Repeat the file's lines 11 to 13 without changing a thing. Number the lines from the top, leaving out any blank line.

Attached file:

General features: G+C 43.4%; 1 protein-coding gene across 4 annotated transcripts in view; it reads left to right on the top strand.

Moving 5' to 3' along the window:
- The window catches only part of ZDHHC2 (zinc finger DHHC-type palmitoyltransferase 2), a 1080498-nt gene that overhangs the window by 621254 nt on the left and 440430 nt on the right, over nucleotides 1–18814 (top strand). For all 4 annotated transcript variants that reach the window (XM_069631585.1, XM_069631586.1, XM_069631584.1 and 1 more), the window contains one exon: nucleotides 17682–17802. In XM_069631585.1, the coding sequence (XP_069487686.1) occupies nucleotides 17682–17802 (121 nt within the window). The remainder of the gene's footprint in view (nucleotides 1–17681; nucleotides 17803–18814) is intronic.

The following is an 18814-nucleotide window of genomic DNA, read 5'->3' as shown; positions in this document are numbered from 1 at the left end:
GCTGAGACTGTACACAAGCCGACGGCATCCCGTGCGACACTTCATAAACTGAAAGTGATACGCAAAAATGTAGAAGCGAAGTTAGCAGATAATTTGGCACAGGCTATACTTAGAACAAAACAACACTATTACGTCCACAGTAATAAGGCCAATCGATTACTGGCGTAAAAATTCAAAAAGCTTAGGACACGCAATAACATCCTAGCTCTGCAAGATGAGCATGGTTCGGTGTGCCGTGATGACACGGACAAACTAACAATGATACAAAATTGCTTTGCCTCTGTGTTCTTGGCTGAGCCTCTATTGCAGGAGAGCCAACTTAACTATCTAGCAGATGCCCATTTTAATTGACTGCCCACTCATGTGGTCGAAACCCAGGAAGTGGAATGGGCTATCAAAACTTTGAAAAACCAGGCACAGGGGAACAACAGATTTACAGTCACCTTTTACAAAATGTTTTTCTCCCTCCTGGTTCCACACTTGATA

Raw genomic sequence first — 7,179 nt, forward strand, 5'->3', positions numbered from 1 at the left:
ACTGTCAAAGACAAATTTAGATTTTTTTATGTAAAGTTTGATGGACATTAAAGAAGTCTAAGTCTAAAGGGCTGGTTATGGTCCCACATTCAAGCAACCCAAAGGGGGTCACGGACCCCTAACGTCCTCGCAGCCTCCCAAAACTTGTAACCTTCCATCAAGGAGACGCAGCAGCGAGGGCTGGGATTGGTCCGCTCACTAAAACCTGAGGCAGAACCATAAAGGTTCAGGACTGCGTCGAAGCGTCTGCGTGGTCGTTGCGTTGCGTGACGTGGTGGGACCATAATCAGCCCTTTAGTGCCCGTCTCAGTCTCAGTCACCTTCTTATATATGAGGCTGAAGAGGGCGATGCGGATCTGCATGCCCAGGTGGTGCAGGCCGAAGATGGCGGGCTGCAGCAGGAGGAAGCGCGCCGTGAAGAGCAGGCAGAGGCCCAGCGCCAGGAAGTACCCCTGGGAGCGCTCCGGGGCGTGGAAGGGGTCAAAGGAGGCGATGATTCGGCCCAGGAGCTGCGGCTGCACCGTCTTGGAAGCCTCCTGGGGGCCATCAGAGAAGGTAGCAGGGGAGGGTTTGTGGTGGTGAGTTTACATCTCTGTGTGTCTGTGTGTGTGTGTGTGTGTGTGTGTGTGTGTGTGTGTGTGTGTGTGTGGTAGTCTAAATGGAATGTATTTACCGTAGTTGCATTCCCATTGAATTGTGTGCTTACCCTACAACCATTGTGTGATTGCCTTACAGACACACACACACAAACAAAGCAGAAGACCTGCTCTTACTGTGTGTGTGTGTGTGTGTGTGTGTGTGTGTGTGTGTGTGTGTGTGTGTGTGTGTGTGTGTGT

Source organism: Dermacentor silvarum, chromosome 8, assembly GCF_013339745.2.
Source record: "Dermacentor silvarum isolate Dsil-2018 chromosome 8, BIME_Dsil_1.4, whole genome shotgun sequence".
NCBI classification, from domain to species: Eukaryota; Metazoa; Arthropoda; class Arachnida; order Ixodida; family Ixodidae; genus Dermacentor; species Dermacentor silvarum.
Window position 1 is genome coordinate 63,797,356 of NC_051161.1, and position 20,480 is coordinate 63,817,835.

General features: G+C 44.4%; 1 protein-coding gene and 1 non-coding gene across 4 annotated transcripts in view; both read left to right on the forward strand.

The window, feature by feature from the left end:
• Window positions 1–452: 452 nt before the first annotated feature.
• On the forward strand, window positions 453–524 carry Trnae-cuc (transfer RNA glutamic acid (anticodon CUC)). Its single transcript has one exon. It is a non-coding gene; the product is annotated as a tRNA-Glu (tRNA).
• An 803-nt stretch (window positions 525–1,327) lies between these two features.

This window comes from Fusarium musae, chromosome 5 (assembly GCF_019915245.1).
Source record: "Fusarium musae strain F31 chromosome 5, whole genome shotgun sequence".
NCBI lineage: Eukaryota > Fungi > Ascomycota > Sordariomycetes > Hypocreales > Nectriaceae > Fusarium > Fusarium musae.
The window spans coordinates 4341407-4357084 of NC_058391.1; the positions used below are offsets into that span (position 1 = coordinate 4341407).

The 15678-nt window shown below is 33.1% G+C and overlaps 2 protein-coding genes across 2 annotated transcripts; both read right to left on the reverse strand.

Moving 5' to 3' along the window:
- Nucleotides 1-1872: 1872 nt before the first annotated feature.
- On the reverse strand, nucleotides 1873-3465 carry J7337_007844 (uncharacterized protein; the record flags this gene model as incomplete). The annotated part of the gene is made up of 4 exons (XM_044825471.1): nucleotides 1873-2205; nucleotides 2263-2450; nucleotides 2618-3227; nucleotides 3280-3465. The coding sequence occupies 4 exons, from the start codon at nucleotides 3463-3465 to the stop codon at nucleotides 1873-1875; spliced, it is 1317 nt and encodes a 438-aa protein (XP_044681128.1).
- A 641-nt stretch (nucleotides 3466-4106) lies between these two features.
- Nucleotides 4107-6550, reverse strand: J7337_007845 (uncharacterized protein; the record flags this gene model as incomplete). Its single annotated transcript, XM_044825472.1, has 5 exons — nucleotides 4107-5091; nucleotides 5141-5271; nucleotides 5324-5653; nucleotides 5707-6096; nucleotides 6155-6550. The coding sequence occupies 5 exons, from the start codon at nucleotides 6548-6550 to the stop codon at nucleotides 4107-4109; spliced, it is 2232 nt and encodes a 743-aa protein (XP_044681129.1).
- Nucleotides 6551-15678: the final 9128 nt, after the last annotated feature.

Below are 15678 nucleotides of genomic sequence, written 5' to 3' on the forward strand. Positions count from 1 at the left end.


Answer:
Window position 1 is genome coordinate 63,797,356 of NC_051161.1, and position 20,480 is coordinate 63,817,835.

General features: G+C 44.4%; 1 protein-coding gene and 1 non-coding gene across 4 annotated transcripts in view; both read left to right on the forward strand.

The window, feature by feature from the left end: